which typically pays for parking lot renovations, will kick in $500,000 and the university will cover the remaining balance. Over time the lot will reduce maintenance costs as well. Catching rainwater will save on irrigation costs. Donna Hultine, director of KU Parking and Transit, said she hopes the cement pavement will last longer and require fewer repairs than the asphalt that paved the original lot and other lots around campus. The rain garden will also save money in fees that the university has to pay the city for its runoff pollution. Time will tell whether the cost-saving features will offset initial expenses. Hultine said her office has to wait and see whether it can afford to apply Lot 54’s sustainable design to renovations of future lots. At the very least, the lot will make for a nice showand-tell piece. Graves said its proximity to the fieldhouse and major campus trafficways will help the university “showcase in a very meaningful way” the steps it is taking to implement KU’s campuswide sustainability plan.

Costs and benefits All these extra features come with high initial costs, some of which will be offset by funds meant to encourage sustainable building. A $450,000 grant from the Kansas Department of Health and Environment will help defray some expense. The KU Revolving Green Loan Fund has committed money for the new LED lights, and the city will help fund the replacement of the sewer lines near the parking lot. KU Parking and Transit,

er facilities, monitoring outbreaks of infectious diseases, and providing health-related education to the community on topics such as breast-feeding. It also operates Project LIVELY, a program that helps seniors and people with disabilities connect with services that enable them to remain independent and stay in their own homes. According to the department’s most recent annual report, the clinic sees about 80 patients per day for health care services as well as nutrition education and referrals to other services.

– Peter Hancock can be reached at 832-7259. Follow him at LJWpqhancock.

— Reporter Ben Unglesbee can be reached at 832-7173.

Britt said about 48 percent of the patients seen in the clinic have some kind of health coverage — Medicare, Medicaid or private insurance. The other 52 percent, she said, are uninsured. During 2012, Britt said, the department billed out $373,986 for medical services and received $231,344 in payments, or 62 percent of what it billed. – Peter Hancock can be reached at 832-7259. 645 New Hampshire St. (News Center) Lawrence, KS 66044 (785) 843-1000 • (800) 578-8748

EDITORS Mark Potts, vice president of content 832-7105, Julie Wright, managing editor 832-6361, Tom Keegan, sports editor 832-7147, Ann Gardner, editorial page editor 832-7153,

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Wednesday’s markets

Dow Industrials —48.07, 15,470.67 Nasdaq —11.76, 3,654.01 S&P 500 —6.46, 1,690.91 30-Year Treasury —0.04, 3.69% Corn (Chicago) —1 cent, $4.58 Soybeans (Chicago) —1.5 cents, $11.66 Wheat (K.C./Chicago) —3 cents, $6.99 Oil (New York) —93 cents, $104.37 Gold +$2.80 cents, $1,285.30 Silver —1.5 cents, $19.51 Platinum +$10.50, $1,438.30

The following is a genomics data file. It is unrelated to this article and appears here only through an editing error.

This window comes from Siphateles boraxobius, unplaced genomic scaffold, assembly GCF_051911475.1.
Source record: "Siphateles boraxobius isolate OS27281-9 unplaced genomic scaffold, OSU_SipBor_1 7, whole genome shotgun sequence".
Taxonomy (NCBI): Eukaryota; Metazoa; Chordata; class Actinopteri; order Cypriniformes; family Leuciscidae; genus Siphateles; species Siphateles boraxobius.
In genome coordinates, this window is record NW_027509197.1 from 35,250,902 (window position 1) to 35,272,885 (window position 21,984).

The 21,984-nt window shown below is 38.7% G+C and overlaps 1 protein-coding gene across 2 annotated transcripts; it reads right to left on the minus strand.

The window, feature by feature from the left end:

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LAWRENCE JOURNAL-WORLD Thursday, August 8, 2013 3A

Panel to review plans on Hard 50

Rummage sale expands to more churches

Shiny new coat of paint

Caitlin Doornbos

By John Hanna

Associated Press

TOPEKA â&#x20AC;&#x201D; A special legislative committee formed in Kansas to consider proposals for fixing the stateâ&#x20AC;&#x2122;s â&#x20AC;&#x153;Hard 50â&#x20AC;? criminal sentencing law will meet the week before lawmakers convene a special session to draft its recommendations, the panelâ&#x20AC;&#x2122;s chairman said Wednesday. Chairman Rep. Lance Kinzer said the committeeâ&#x20AC;&#x2122;s eight House members and six senators will convene Aug. 26 to review proposed legislation on the â&#x20AC;&#x153;Hard 50â&#x20AC;? law from Attorney General Derek Schmidt. The statute allows judges to sentence convicted murderers to life in prison with no chance of parole for 50 years, but a U.S. Supreme Court decision in June raised questions about its constitutionality. Kinzer, an Olathe Republican, said he plans to have a hearing on the GOP attorney generalâ&#x20AC;&#x2122;s legislation but will consider amendments from committee members, seeking to ensure that the â&#x20AC;&#x153;Hard 50â&#x20AC;? sentence still can apply in pending first-degree murder cases. Kinzer said he hopes the panel will finish in a single day. Republican Gov. Sam Brownback called the GOPdominated Legislatureâ&#x20AC;&#x2122;s special session for Sept. 3, issuing a proclamation calling on legislators to approve a â&#x20AC;&#x153;Hard 50â&#x20AC;? fix within three days. Schmidt had urged Nick Krug/Journal-World Photo the governor to summon BLAKE DAVIS, OF NIEDER CONTRACTING, reaches high while standing on a ladder lawmakers back to Topeka, to paint the top of a light pole in South Park on Wednesday. Davis and a crew but the move had bipartisan of other workers add a fresh coat of paint to about 20 light poles on both Please see HARD 50, page 4A sides of the park.

For more than two decades, First United Methodist Churchâ&#x20AC;&#x2122;s annual rummage sale has been a staple event in downtown Lawrence. This year, two more Vermont Street organizations will join the festivities. In its 21st year, First United Methodistâ&#x20AC;&#x2122;s rummage sale at 946 Vermont St. will have competition this week from two rummage sale first-timers, Plymouth Congregational Church at 925 Vermont St. and Trinity Interfaith Food Pantry at 1027 Vermont St. Barry Molineux, one of